The earliest English-language example I know of is "The Head" by Joe Kleier, a short story in Amazing Stories, August 1928, available at the Internet Archive. The following review is quoted from Science-Fiction: The Gernsback Years by Everett F. Bleiler (ISFDB, Wikipedia):
Short story. * Dr. Leeson makes a strange offer to Beardsley, who is dying of cancer. Leeson has developed the technique for keeping a severed head alive apart from its body: artificial blood and elaborate machinery, carefully attended perpetually by two assistants. And he wants to buy Beardsley's head. * At first Beardsley is shocked, but when Leeson offers him fifty thousand dollars to provide for his young daughter, Beardsley accepts. * The conditions are that Beardsley will stay alive for two months; if after that, he desires death, Leeson will fulfill his wishes. If Beardsley makes no signal, he will also be put to death at that time. * The operation proceeds successfully, but Leeson is killed in an automobile accident almost immediately afterwards, and the Beardsley situation receives much publicity. Legal action against Leeson's assistants fails, since Beardsley is not dead and had consented to the operation; and no one can take the responsibility of releasing him. * Time passes, during which the head is cared for. A religious cult arises around it, and its facial movements are taken as oracles. Not until years later, during a war, is the head destroyed by an invader.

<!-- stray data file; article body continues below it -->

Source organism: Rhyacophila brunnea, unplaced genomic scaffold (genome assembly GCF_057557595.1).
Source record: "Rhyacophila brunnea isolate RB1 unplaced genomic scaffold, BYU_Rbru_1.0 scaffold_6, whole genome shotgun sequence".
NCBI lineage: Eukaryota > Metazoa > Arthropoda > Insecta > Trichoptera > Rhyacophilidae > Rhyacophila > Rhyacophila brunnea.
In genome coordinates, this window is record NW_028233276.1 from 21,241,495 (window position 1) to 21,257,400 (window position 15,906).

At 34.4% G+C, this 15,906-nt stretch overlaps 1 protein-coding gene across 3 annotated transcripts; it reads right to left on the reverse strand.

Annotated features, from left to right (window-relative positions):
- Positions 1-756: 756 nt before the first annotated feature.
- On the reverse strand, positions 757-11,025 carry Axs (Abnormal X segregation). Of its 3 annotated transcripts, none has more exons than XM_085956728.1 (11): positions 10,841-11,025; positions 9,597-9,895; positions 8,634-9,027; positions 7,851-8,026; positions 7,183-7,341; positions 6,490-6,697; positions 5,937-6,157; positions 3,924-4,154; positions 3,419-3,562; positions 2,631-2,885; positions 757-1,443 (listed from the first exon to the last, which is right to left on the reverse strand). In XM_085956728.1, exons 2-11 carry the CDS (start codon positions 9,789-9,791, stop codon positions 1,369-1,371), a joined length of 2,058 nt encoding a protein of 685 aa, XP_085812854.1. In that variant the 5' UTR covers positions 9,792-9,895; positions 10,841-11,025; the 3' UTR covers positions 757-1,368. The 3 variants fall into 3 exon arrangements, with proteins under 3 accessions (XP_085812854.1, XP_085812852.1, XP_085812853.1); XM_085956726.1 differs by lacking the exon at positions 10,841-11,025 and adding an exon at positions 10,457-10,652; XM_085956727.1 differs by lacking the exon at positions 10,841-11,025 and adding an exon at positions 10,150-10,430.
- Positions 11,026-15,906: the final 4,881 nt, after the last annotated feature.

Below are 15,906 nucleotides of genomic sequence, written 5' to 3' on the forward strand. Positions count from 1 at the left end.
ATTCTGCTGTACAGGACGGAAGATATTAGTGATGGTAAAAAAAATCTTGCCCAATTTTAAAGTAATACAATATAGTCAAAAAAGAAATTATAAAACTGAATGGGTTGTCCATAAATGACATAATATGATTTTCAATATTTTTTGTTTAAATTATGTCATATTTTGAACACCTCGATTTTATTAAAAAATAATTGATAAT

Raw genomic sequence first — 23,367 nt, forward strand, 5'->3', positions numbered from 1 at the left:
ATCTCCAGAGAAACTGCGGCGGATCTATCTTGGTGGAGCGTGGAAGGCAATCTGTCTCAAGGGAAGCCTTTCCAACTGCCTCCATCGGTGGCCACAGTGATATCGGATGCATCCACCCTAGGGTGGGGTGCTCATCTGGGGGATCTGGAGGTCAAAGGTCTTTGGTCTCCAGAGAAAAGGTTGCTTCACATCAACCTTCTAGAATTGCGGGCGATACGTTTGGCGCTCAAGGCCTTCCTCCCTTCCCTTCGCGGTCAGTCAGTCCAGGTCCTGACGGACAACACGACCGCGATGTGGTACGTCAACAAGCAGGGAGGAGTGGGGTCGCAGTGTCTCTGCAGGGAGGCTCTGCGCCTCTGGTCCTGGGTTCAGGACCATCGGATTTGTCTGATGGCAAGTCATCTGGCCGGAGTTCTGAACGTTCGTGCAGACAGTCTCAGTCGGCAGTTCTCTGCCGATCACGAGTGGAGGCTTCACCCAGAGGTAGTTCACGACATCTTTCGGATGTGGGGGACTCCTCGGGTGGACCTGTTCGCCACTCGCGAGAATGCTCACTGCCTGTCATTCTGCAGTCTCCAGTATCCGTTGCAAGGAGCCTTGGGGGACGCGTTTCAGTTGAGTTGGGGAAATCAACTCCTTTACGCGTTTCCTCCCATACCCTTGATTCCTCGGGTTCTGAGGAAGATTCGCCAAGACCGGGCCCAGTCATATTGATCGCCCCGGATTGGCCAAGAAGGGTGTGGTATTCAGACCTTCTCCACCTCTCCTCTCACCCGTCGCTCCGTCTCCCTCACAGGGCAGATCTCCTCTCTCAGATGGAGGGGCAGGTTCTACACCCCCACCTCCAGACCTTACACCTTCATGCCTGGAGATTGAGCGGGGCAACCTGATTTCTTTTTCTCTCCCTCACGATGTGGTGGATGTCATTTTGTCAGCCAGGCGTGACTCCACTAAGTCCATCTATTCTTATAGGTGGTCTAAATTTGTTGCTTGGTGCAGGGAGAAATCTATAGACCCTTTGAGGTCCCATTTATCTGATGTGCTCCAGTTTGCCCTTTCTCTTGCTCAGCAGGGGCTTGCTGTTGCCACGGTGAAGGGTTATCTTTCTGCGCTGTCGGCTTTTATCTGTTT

An earlier example from Russia is Professor Dowell's Head aka The Head of Professor Dowell by Alexander Beliaev (ISFDB, Wikipedia) (transliterated variously), originally published in Russian in 1925 as Голова профессора Доуэля (Golova professora Douela). The following is extracted from a long review in Science-Fiction: The Early Years by Everett F. Bleiler (ISFDB, Wikipedia):
When young Marie Laurent, apparently a qualified physician, applies for a job with Professor Kern, she certainly does not anticipate what will follow. Kern specializes in maintaining life in detached human organs, and, indeed, in his laboratory maintains the living severed head of his old mentor and teacher, Professor Dowell, an English savant. The head is hooked up to a fairly elaborate support apparatus, which includes a compressed air mechanism that permits the head to speak in whispers.
You can read the rest of this review at Google Books.